Thursday, 28 July 2016

It's The Neighbourhood, Not The Nation

Five problems concern Nanjing residents currently. Apparently, none of them involve the economy or political reform.

That’s the inference of a report in today’s edition of Nanjing Daily [南京日] which gauges the areas of dissatisfaction among local citizens thus far this year. The results didn’t come from a public opinion poll; they’re the product of an ongoing effort by Nanjing authorities to encourage people to tell government agencies of the problems they encounter so that officials can offer remedies.

Local officials here acknowledge privately (albeit reluctantly) that they don’t know as much as they’d like to about the needs and aspirations of the constituencies they ostensibly oversee. That’s largely because cadres spend far more time inside the government apparatus trying to create policy than among the citizens those policies are supposed to target. The Chinese political system, even at the urban level, simply isn’t built for communication from below, because it centers on achieving consensus among decision-makers and developers to at least do something. Just making a public policy—something that’s meant to address the actual daily challenges faced by residents--is difficult enough in China.

Observers from far away like to praise China’s progress— infrastructure investment, major high-profile projects, high-speed rail and city skylines–as evidence of a potent decision-making process that they claim is absent in their home countries. But they’d get a very different picture if they spoke with Chinese officials themselves--who, while taking justifiable pride in economic development, bemoan the social problems that they think won’t be addressed until they’re allowed to experiment with small-scale solutions.  China works just well enough for drive-by scholars and tourists to be awed, but not nearly as good as it could be for actual residents.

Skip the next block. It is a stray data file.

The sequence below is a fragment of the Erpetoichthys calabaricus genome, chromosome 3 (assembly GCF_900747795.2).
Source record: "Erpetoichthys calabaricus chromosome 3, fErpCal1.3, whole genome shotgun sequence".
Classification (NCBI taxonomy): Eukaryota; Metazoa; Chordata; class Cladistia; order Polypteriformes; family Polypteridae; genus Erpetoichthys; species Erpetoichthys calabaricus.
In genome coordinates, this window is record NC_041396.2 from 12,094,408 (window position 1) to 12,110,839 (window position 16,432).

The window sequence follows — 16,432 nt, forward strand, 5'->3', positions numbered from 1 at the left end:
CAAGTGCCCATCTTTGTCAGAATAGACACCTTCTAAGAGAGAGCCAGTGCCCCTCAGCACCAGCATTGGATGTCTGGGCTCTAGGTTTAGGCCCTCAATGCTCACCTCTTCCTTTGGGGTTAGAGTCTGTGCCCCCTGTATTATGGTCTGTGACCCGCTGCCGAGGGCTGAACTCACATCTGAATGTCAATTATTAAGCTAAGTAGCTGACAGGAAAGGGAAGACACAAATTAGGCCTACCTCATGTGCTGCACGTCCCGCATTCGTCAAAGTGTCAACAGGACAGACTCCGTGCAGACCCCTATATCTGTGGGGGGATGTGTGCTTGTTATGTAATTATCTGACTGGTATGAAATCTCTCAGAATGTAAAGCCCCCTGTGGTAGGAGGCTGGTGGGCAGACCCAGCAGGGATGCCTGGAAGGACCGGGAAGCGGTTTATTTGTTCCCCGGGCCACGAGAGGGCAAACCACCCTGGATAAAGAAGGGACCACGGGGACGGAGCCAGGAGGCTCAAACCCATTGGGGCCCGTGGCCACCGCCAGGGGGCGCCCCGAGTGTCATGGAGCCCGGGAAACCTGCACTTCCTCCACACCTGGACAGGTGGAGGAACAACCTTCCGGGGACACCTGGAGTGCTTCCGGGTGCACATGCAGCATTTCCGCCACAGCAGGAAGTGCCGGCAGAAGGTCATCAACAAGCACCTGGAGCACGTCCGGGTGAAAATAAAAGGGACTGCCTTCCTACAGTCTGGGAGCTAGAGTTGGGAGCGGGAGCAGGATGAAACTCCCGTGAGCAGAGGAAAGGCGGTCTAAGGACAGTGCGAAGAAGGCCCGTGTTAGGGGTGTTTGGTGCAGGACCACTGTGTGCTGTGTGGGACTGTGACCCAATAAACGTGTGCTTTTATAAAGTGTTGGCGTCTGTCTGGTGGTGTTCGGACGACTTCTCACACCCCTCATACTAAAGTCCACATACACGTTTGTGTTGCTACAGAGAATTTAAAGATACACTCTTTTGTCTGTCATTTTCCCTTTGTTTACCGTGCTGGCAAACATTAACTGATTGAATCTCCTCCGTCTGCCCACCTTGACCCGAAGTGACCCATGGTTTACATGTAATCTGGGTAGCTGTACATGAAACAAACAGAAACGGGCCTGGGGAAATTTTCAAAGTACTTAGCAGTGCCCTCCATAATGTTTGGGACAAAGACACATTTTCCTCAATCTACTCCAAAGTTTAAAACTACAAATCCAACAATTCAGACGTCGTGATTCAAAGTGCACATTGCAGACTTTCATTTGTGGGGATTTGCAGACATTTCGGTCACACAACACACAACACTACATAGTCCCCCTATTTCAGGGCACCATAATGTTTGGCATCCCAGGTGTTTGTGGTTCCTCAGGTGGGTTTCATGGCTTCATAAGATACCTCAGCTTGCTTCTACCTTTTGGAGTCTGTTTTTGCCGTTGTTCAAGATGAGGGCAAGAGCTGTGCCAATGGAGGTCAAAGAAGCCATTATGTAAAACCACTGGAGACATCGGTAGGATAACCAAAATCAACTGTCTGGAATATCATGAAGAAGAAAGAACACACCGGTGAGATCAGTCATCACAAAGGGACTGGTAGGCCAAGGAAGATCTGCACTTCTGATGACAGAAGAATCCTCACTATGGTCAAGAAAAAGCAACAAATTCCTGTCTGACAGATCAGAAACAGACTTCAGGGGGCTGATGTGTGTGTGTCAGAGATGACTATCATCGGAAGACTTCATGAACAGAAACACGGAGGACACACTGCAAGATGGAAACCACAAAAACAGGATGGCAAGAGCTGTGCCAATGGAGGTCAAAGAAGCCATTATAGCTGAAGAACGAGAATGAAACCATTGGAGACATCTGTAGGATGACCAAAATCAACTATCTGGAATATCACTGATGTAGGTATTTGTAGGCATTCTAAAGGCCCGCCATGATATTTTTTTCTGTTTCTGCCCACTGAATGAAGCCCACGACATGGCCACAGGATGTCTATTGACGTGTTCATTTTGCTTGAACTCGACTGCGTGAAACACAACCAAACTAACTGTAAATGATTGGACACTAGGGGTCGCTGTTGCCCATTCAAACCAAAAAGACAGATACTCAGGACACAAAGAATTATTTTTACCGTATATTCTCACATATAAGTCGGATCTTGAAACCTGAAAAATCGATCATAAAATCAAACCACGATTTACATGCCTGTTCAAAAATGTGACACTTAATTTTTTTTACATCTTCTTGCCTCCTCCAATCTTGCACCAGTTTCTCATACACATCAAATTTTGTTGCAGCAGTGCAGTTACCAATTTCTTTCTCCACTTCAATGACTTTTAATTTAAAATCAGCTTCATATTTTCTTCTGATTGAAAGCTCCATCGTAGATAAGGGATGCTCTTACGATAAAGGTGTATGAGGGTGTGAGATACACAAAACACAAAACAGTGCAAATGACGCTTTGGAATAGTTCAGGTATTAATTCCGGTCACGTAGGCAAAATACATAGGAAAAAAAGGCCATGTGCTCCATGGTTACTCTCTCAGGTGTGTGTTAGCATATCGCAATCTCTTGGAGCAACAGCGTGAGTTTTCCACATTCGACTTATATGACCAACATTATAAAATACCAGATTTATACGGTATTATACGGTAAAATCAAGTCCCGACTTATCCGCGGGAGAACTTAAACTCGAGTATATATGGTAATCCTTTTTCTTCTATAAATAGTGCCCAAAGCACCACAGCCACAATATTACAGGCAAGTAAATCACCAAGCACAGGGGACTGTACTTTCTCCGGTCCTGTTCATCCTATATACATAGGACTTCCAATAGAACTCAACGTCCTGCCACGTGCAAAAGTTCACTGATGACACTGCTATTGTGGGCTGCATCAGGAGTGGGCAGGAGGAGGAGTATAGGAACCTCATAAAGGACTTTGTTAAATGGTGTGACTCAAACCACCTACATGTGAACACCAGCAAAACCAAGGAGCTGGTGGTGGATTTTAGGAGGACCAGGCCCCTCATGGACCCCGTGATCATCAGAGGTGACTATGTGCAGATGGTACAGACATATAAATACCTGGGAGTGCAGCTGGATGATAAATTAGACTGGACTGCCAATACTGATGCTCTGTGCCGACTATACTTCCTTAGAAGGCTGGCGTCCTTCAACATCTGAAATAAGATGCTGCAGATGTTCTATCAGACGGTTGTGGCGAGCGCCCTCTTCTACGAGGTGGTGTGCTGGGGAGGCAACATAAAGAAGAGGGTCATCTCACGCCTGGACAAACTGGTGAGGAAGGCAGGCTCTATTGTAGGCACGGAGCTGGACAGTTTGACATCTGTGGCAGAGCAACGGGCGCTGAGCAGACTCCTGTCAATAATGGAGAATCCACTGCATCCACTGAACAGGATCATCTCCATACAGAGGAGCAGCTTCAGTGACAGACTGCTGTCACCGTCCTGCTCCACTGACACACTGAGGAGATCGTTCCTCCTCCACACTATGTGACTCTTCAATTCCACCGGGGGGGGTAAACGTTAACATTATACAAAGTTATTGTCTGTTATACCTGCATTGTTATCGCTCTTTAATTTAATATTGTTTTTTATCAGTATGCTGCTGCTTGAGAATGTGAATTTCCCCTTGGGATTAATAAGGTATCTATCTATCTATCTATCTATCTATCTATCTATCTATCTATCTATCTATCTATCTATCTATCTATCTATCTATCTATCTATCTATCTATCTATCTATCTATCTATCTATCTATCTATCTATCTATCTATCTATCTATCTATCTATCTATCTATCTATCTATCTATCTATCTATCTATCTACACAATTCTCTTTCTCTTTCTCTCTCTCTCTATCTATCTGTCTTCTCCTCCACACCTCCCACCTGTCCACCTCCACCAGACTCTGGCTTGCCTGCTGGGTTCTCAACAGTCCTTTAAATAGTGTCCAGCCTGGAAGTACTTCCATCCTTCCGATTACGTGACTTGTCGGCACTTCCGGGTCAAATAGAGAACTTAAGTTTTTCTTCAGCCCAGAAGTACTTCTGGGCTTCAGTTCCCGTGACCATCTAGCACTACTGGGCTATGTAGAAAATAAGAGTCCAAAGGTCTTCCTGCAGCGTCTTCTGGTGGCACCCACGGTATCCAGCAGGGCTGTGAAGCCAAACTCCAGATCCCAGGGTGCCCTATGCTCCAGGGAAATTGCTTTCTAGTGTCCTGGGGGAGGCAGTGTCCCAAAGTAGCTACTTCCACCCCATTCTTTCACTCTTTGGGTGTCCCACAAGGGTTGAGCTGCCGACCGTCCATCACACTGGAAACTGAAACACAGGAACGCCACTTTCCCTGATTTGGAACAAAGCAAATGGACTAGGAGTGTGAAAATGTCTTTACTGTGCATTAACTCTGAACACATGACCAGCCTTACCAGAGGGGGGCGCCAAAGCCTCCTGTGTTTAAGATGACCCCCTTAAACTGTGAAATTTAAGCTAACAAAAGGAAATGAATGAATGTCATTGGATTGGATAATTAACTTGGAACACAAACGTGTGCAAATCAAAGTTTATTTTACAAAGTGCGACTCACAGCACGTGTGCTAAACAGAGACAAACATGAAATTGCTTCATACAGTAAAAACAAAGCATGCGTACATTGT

Chinese officials largely know that: They don't need to be instructed from afar about how to be better public administrators in their own policy space.

What they insist they need is far more information.

That’s a major reason why Nanjing initiated a “12345” hotline, so that citizens can call to express their concerns about what’s occurring in their own communities and that they think local officials should fix. The hotline also directs callers to relevant offices, and often follows up to see if their complaints have been addressed in a way that satisfies the caller. Other cities have copied the idea; some have employed it as a crisis line; a few like Shanghai have begun experimenting with more expansive information collection efforts known as “Big Data” [大数据], aimed at traffic control and other forms of social management [社会管理]. But Nanjing (and its adjoining townships which fall under its administrative control) was one of the very first, and is thus far one of the very few offering a regular means aimed at revealing what residents are unhappy about, with the genuine goal of making government more relevant, more of a trouble-shooter.

According to the report, there were 140,638 complaints filed by phone as of July 26th. Problems with the management of residential communities, interruptions in water supply, illegal construction, consumer rights, and the quality of housing were the top 5 complaints, accounting for 27.4% of the calls.